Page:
More than a century ago, Supreme Court Justice Joseph P. Bradley observed:

[s]ome persons seem to suppose that a claim in a patent is like a nose of wax, which may be turned and twisted in any direction, by merely referring to the specification, so as to make it include something more than, or something different from, what its words express. The context may undoubtedly be resorted to, and often is resorted to, for the purpose of better understanding the meaning of the claim, but not for the purpose of changing it and making it different from what it is. The claim is a statutory requirement, prescribed for the very purpose of making the patentee define precisely what his invention is, and it is unjust to the public, as well as an evasion of the law, to construe it in a manner different from the plain import of its terms.

White v. Dunbar, 119 U.S. 47 (1886).

The Court of Appeals for the Fifth Circuit restated this principle as “[a] patent may not, like a ‘nose of wax,’ be twisted one way to avoid anticipation and another to find infringement.” Sterner Lighting, Inc. v. Allied Electrical Supply, Inc., 431 F.2d 539, 544 (5th Cir. 1970). 

This principle means that you cannot construe a patent claim one way to avoid invalidating the claim and a second way to support a finding of infringement. In other words, once a patent owner makes a successful argument while a patent claim is being analyzed for invalidation, the patent owner cannot make an inconsistent argument to establish infringement of that claim.

Two recent decisions by the Court of Appeals for the Federal Circuit illustrates that Justice Bradley’s observation holds today. Data Engine Techs. LLC v. Google LLC, 2021 U.S. App. LEXIS 25705 (Fed. Cir. August 26, 2021); CommScope Techs. LLC v. Dali Wireless Inc., 2021 U.S. App. LEXIS 25294 (Fed. Cir. August 24, 2021).

The Data Engine decision concerned patents directed to systems and methods for displaying and navigating three-dimensional electronic spreadsheets by implementing user-customizable "notebook tabs" on the spreadsheet interface. The patent owner was able to avoid having the claims invalidated for abstractness (i.e., being ineligible for patenting due to 35 U.S.C. § 101) at one stage of the case. However, the Federal Circuit ultimately affirmed a finding of non-infringement at another stage of the case.

The CommScope decision concerned patents relating to wireless telecommunications technology. The Federal Circuit affirmed a lower court’s rejection of invalidity arguments based upon certain prior art references. However, the Federal Circuit also reversed the lower court’s denial of a motion for no infringement.

More than a century ago, Supreme Court Justice Joseph P. Bradley observed:

[s]ome persons seem to suppose that a claim in a patent is like a nose of wax, which may be turned and twisted in any direction, by merely referring to the specification, so as to make it include something more than, or something different from, what its words express. The context may undoubtedly be resorted to, and often is resorted to, for the purpose of better understanding the meaning of the claim, but not for the purpose of changing it and making it different from what it is. The claim is a statutory requirement, prescribed for the very purpose of making the patentee define precisely what his invention is, and it is unjust to the public, as well as an evasion of the law, to construe it in a manner different from the plain import of its terms.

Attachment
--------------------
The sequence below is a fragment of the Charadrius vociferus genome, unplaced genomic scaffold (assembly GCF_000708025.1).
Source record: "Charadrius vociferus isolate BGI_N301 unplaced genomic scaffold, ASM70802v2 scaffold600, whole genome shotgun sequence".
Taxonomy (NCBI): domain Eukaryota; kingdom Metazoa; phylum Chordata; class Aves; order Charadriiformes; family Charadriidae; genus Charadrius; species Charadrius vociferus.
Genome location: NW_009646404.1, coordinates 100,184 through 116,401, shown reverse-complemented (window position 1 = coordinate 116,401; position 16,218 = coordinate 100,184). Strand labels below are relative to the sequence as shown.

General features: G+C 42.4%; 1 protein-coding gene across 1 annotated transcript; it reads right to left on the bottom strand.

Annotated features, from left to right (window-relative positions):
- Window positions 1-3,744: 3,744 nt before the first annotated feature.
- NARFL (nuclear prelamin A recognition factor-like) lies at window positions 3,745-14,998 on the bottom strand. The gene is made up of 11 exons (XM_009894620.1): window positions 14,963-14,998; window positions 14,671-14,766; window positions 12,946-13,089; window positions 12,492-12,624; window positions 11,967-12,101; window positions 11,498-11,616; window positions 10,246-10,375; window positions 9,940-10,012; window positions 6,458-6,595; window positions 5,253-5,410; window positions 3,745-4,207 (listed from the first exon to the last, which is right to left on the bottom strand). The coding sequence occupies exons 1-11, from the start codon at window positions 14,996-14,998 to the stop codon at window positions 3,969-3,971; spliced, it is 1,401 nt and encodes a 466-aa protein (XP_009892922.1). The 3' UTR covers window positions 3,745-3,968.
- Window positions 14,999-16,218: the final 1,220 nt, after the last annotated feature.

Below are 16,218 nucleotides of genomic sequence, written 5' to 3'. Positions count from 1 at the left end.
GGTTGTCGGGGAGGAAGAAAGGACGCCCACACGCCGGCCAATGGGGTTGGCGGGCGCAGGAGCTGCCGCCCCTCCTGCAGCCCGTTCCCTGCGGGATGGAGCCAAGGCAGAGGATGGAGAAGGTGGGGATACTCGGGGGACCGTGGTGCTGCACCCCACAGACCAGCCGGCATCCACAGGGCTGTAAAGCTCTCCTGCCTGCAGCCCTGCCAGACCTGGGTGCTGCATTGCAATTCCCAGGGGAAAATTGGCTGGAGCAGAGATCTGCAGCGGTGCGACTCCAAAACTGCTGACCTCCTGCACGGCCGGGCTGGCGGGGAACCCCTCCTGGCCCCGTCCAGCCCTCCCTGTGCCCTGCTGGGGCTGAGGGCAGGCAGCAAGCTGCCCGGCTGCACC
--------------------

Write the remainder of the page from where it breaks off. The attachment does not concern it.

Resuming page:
White v. Dunbar, 119 U.S. 47 (1886).

The Court of Appeals for the Fifth Circuit restated this principle as “[a] patent may not, like a ‘nose of wax,’ be twisted one way to avoid anticipation and another to find infringement.” Sterner Lighting, Inc. v. Allied Electrical Supply, Inc., 431 F.2d 539, 544 (5th Cir. 1970). 

This principle means that you cannot construe a patent claim one way to avoid invalidating the claim and a second way to support a finding of infringement. In other words, once a patent owner makes a successful argument while a patent claim is being analyzed for invalidation, the patent owner cannot make an inconsistent argument to establish infringement of that claim.

Two recent decisions by the Court of Appeals for the Federal Circuit illustrates that Justice Bradley’s observation holds today. Data Engine Techs. LLC v. Google LLC, 2021 U.S. App. LEXIS 25705 (Fed. Cir. August 26, 2021); CommScope Techs. LLC v. Dali Wireless Inc., 2021 U.S. App. LEXIS 25294 (Fed. Cir. August 24, 2021).

The Data Engine decision concerned patents directed to systems and methods for displaying and navigating three-dimensional electronic spreadsheets by implementing user-customizable "notebook tabs" on the spreadsheet interface. The patent owner was able to avoid having the claims invalidated for abstractness (i.e., being ineligible for patenting due to 35 U.S.C. § 101) at one stage of the case. However, the Federal Circuit ultimately affirmed a finding of non-infringement at another stage of the case.

The CommScope decision concerned patents relating to wireless telecommunications technology. The Federal Circuit affirmed a lower court’s rejection of invalidity arguments based upon certain prior art references. However, the Federal Circuit also reversed the lower court’s denial of a motion for no infringement.